A self-driving car has killed a pedestrian in Arizona, a grim first in the field of autonomous vehicles.
The car, which was operated by Uber and staffed by a human driver, was motoring through the city of Tempe when it struck a woman on foot. The New York Times reported that the woman was crossing the street but not at a crosswalk late Sunday night or early Monday morning. The woman's identity was not revealed.
Uber has suspended self-driving vehicles on public roads in Tempe and three other cities—Toronto, San Francisco, and Pittsburgh—where it was testing its autonomous vehicles.
Ready to zoom into the future? Uber is partnering with NASA to bring an air taxi service to Los Angeles as soon as 2020.
The battery-powered, four-person electric helicopter would sail above L.A.'s clogged, serpentine road network, logging 60 miles with just one four-minute charge. The project, dubbed Elevate, relies on UTM, NASA's emerging air traffic control technology.
UTM stands for unmanned traffic management, a way to control low-altitude flights, without orange flag–waving workers.
While this idea may seem far-fetched to outsiders, the project partners are optimistic that the flying cars could be a viable transit option by 2028, just in time for the L.A.'s Olympics hosting duties.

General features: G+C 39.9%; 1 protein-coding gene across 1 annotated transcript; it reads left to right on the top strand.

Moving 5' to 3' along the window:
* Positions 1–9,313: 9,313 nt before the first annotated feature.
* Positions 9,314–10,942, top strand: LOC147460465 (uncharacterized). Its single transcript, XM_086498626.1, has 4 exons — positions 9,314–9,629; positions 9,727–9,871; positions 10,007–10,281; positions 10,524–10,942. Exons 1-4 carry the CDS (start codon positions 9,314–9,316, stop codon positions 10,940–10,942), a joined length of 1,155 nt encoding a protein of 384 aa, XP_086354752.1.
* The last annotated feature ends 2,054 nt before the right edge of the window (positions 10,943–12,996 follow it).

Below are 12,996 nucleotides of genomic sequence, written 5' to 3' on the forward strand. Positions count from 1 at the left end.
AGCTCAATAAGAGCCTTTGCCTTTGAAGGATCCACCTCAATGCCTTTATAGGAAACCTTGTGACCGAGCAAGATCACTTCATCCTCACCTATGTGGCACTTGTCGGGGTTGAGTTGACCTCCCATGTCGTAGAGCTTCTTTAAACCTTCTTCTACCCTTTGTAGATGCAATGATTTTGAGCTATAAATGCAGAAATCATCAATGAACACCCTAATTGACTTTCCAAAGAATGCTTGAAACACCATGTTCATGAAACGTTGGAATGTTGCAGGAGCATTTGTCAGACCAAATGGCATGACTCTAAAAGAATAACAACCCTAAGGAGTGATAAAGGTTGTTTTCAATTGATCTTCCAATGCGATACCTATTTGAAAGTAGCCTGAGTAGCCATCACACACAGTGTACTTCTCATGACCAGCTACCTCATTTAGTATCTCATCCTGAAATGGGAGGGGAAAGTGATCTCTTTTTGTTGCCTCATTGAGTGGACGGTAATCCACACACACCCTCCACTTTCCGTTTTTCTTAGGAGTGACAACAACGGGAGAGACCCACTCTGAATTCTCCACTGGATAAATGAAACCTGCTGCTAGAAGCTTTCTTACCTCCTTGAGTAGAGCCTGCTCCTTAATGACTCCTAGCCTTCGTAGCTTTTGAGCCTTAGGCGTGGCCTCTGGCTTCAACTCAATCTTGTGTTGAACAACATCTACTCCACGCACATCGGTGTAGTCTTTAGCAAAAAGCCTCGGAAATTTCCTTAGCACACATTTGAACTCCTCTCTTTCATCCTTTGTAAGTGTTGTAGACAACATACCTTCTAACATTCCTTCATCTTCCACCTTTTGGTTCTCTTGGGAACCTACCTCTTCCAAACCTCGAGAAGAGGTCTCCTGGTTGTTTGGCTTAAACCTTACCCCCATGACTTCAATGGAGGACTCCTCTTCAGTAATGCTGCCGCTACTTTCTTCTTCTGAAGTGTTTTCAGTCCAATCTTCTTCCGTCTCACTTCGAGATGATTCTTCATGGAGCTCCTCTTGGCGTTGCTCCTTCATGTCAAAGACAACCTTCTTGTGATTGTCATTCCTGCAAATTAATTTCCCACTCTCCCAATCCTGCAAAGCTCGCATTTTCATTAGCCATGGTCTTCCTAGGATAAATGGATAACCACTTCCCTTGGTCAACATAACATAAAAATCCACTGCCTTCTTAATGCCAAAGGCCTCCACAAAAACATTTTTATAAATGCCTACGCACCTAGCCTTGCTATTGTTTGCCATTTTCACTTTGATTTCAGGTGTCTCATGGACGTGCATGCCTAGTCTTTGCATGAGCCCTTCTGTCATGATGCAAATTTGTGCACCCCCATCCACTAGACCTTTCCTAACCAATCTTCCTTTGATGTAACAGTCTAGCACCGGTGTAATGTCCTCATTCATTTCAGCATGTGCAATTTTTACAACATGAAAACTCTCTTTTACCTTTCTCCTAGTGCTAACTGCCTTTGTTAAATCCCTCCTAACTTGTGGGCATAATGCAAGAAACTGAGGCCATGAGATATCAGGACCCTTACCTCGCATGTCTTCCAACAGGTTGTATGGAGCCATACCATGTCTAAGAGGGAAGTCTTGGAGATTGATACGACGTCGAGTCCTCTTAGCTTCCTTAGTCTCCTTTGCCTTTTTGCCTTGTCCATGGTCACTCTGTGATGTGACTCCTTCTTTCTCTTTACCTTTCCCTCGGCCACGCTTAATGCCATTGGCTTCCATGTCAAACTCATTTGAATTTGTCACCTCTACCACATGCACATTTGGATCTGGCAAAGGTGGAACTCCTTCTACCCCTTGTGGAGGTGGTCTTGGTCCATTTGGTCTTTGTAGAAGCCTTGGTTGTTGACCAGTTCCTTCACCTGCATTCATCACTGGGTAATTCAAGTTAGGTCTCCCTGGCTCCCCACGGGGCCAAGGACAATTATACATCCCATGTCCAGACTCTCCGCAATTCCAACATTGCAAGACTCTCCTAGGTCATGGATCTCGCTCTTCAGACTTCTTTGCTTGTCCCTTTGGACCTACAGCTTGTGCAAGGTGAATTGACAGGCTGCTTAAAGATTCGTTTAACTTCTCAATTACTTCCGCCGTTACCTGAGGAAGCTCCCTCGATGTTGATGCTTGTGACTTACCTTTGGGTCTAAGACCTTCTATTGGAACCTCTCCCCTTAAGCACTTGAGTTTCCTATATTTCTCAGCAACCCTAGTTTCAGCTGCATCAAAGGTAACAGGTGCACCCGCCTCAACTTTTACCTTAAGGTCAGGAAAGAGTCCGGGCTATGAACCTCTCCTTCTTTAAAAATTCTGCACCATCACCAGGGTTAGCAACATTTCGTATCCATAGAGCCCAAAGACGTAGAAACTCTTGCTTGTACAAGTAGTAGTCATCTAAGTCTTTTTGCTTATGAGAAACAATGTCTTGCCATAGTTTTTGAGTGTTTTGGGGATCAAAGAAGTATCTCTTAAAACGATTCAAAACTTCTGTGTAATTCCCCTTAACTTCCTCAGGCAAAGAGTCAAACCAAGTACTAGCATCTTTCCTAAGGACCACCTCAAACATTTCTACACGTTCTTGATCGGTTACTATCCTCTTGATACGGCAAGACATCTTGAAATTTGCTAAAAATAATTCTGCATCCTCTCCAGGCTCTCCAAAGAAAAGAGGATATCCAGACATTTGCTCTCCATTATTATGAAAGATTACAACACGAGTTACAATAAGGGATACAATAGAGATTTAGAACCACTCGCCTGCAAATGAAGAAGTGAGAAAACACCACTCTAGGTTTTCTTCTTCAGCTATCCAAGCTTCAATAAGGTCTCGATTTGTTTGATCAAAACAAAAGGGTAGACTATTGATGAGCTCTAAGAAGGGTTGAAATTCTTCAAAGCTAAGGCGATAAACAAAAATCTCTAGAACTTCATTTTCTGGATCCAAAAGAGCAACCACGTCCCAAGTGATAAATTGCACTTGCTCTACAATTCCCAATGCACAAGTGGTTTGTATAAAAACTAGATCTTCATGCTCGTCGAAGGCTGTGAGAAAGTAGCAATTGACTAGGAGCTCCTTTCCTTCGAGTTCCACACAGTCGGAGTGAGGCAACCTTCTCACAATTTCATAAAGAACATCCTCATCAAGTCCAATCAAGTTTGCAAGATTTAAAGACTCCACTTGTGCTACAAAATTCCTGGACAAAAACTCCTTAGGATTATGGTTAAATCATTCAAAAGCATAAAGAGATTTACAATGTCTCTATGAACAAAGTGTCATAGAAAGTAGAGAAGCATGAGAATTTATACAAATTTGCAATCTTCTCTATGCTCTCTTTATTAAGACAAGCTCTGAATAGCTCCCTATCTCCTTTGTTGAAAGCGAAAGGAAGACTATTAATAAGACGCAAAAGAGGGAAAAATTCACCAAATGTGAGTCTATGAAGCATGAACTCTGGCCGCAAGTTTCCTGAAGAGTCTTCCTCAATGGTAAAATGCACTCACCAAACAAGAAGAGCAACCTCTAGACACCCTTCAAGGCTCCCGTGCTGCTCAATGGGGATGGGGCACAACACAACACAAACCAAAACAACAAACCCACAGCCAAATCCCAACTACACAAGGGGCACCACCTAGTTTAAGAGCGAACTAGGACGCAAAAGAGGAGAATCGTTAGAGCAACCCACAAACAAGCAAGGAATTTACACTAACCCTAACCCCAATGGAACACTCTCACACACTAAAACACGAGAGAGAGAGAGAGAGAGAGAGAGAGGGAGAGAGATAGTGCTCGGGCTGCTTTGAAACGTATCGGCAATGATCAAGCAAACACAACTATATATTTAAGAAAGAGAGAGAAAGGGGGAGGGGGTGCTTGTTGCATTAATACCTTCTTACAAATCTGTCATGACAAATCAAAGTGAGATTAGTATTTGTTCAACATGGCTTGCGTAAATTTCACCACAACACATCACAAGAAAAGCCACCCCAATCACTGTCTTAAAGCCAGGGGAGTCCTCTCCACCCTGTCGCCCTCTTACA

Previously, the company announced it will bring its flying car service to Dallas and Dubai.
According to Forbes, Embraer, Bell Helicopter, and Aurora, a Boeing-owned company, have already signed onto Elevate. Here's a video from Uber that explains the project, the research behind it, and next steps:
Yesterday, ride service company Uber launched its new website, Movement, which can be used to study traffic patterns and speeds across cities, as well as compare average trip times across certain points.
Movement’s data is be aggregated from Uber drivers' smartphones, which use accelerometers and global positioning technology.
Although not yet open to the general public, the website’s current disclosure explains Uber’s underlying purpose: “Over the past six and a half years, we’ve learned a lot about the future of urban mobility and what it means for cities and the people who live in them. We’ve gotten consistent feedback from cities we partner with that access to our aggregated data will inform decisions about how to adapt existing infrastructure and invest in future solutions to make our cities more efficient. We hope Uber Movement can play a role in helping cities grow in a way that works for everyone.”
Case studies can currently be found on the website, including insights from other cities and feedback from Uber’s early partners in Washington, D.C., and Sydney.
Once it's eventually open to all, Movement aims to meet the needs of various users. City officials can access detailed information that could be used for road improvements, major events, and new transit lines. Movement also intends to provide planners and policymakers with data for decision-making surrounding future infrastructure investments.